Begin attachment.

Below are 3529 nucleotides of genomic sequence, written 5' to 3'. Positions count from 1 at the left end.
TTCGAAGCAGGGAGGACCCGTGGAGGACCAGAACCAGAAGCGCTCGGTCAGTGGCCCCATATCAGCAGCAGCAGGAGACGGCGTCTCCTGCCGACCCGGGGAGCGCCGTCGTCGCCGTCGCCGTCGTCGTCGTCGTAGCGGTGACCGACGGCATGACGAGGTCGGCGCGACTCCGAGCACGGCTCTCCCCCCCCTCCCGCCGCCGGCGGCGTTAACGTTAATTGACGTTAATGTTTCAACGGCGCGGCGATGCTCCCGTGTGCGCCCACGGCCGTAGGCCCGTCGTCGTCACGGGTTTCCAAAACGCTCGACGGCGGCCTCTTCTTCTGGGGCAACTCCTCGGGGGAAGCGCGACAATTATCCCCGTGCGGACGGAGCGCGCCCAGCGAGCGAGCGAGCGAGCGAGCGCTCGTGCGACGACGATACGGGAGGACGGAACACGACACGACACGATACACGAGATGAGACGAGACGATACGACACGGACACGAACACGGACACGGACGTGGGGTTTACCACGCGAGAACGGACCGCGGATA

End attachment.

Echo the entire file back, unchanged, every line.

Below are 3529 nucleotides of genomic sequence, written 5' to 3'. Positions count from 1 at the left end.
TTCGAAGCAGGGAGGACCCGTGGAGGACCAGAACCAGAAGCGCTCGGTCAGTGGCCCCATATCAGCAGCAGCAGGAGACGGCGTCTCCTGCCGACCCGGGGAGCGCCGTCGTCGCCGTCGCCGTCGTCGTCGTCGTAGCGGTGACCGACGGCATGACGAGGTCGGCGCGACTCCGAGCACGGCTCTCCCCCCCCTCCCGCCGCCGGCGGCGTTAACGTTAATTGACGTTAATGTTTCAACGGCGCGGCGATGCTCCCGTGTGCGCCCACGGCCGTAGGCCCGTCGTCGTCACGGGTTTCCAAAACGCTCGACGGCGGCCTCTTCTTCTGGGGCAACTCCTCGGGGGAAGCGCGACAATTATCCCCGTGCGGACGGAGCGCGCCCAGCGAGCGAGCGAGCGAGCGAGCGCTCGTGCGACGACGATACGGGAGGACGGAACACGACACGACACGATACACGAGATGAGACGAGACGATACGACACGGACACGAACACGGACACGGACGTGGGGTTTACCACGCGAGAACGGACCGCGGATA